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Network Rail fined £53m for performance shortfalls

Network Rail has been fined a record £53.1m by the Office of Rail Regulation (ORR) for “shortfalls in performance” during CP4. 

The fine comes after ORR investigations into the company’s operational performance revealed that it failed to achieve funded targets, especially with regards to punctuality. 

During CP4, Network Rail committed to deliver average punctuality levels of 92% in the sector in 2013-14 and was funded to do so. But the company fell significantly short of this target, delivering just 86.9%. 

Additionally, it did not deliver all of its plans to improve performance and, particularly in the early years of the funding period, had insufficient knowledge of the condition of its key assets, such as earthworks, electrical equipment and drainage. 

Punctuality for London and the South East (LSE) passenger services was funded to achieve average punctuality levels of 93% in 2013-14. The company achieved punctuality levels of 89.6%. As a result of missing its funded obligations, the company has committed £25m in extra funds to improve the resilience of the rail network in LSE. 

Overall, for long distance services, ORR concluded that there were approximately 73,100 additional late trains over and above funded obligations between 2009 and 2014. For LSE, there were approximately 265,500 additional late trains over and above funded obligations in CP4. 

The government added that some of the fine would go towards improving Wi-Fi, with trackside equipment being put in place by Network Rail over the next three to four years to provide a faster service. Costing around £90m, the service is expected to be free for passengers and should increase broadband speeds by 10 times. 

ORR chief executive Richard Price said: “Punctuality is important to passengers. Network Rail committed to improve train punctuality between 2009 and 2014, and was funded to do so. But it did not deliver its commitments for passengers who travel on long distance and LSE services.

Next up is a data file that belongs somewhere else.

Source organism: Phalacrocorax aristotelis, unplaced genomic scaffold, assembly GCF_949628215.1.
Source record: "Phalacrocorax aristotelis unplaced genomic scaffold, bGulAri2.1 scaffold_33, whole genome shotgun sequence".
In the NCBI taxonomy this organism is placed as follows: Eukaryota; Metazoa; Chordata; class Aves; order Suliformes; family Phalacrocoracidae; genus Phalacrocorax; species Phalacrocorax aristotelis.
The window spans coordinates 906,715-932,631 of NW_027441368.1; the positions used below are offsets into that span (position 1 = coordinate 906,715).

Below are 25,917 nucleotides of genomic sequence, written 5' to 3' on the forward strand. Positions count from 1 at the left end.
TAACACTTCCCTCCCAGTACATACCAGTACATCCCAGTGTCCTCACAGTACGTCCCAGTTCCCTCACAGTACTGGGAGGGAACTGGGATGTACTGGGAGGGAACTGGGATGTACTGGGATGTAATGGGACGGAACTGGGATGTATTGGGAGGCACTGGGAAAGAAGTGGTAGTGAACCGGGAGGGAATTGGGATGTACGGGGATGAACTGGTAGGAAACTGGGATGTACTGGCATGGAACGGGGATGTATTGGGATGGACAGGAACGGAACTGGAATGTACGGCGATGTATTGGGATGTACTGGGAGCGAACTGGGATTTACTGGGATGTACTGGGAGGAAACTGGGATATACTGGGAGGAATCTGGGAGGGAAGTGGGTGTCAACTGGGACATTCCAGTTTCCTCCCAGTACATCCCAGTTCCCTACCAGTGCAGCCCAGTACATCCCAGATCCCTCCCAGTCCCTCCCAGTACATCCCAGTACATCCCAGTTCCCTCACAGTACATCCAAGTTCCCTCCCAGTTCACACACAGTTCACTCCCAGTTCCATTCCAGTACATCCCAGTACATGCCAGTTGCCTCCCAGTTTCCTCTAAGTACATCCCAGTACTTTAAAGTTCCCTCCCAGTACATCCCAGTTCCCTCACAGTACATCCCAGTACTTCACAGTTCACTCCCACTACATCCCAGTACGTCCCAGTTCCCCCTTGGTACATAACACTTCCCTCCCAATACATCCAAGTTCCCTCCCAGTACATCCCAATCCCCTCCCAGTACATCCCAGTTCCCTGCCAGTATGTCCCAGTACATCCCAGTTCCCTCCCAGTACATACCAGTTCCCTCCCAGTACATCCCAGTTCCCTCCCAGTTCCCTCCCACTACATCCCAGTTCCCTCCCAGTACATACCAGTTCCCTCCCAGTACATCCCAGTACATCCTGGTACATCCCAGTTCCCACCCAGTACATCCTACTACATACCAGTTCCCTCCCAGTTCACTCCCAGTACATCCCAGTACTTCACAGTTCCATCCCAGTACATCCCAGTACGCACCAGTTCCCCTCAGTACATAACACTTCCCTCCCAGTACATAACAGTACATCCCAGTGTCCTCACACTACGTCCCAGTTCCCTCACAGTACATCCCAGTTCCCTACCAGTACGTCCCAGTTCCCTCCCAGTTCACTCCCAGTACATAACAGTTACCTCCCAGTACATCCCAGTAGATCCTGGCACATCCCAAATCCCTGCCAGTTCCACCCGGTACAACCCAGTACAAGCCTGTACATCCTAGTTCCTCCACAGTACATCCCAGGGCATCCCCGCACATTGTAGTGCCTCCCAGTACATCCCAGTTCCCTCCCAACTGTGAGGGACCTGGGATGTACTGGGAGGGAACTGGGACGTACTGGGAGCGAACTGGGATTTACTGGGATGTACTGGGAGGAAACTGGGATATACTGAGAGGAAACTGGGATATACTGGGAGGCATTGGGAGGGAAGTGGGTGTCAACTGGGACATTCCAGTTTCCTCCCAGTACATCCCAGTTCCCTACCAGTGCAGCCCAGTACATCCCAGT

“Network Rail fell significantly short of punctuality for long distance services, so it is right that money is returned to funders. The company will be undertaking extensive maintenance and renewal work to improve punctuality on long distance services between 2014 and 2019. It has committed extra funds to improve the resilience of the rail network in LSE for better reliability of services in the future.” 

However, the regulator did praise Network Rail for successfully modernising and improving Britain's railways over the past five years, during a period which has seen record rise in passenger numbers. 

It was highlighted that the company delivered a major rail enhancement programme largely on time and budget, bringing real benefits to passengers. Across 118 projects, 98 were delivered early or on time, with only one delayed in a way which had a notable impact on customers.  The company has also electrified railways in the North West of England to bring more reliable services to the region. 

Network Rail has also made significant investment in Britain's freight network through projects to improve capacity and reliability of freight services. This included schemes to enable the running of longer trains and the introduction of new routes on the East Coast corridor. And it has helped to improve safety at levels crossings, as more than 800 crossings across Britain have been upgraded or closed. 

Mark Carne, who joined as Network Rail chief executive in February, said: “We accept that we have fallen short of the regulatory targets for train punctuality and that this is, in part, down to our failure to reduce infrastructure faults quickly enough. At the same time, the sharp increase in passenger demand has led us to run more trains at peak times, even when we know this will lead to a more congested railway and that punctuality may suffer. 

“Passengers do want trains to run on time, but for many of them the more pressing priority is increased services with less crowding. The trade-off between congestion and punctuality is something we face every day. 

“The industry is now benefitting from significant funding but there remain challenges following many decades of underinvestment. Getting train reliability back on track is a key priority for us over the next three years in particular and we have good plans to improve the underlying reliability of our assets alongside significant investment to increase capacity and relieve congestion. 

“I am confident that by the end of this control period we will meet and indeed exceed the regulatory performance targets.” 

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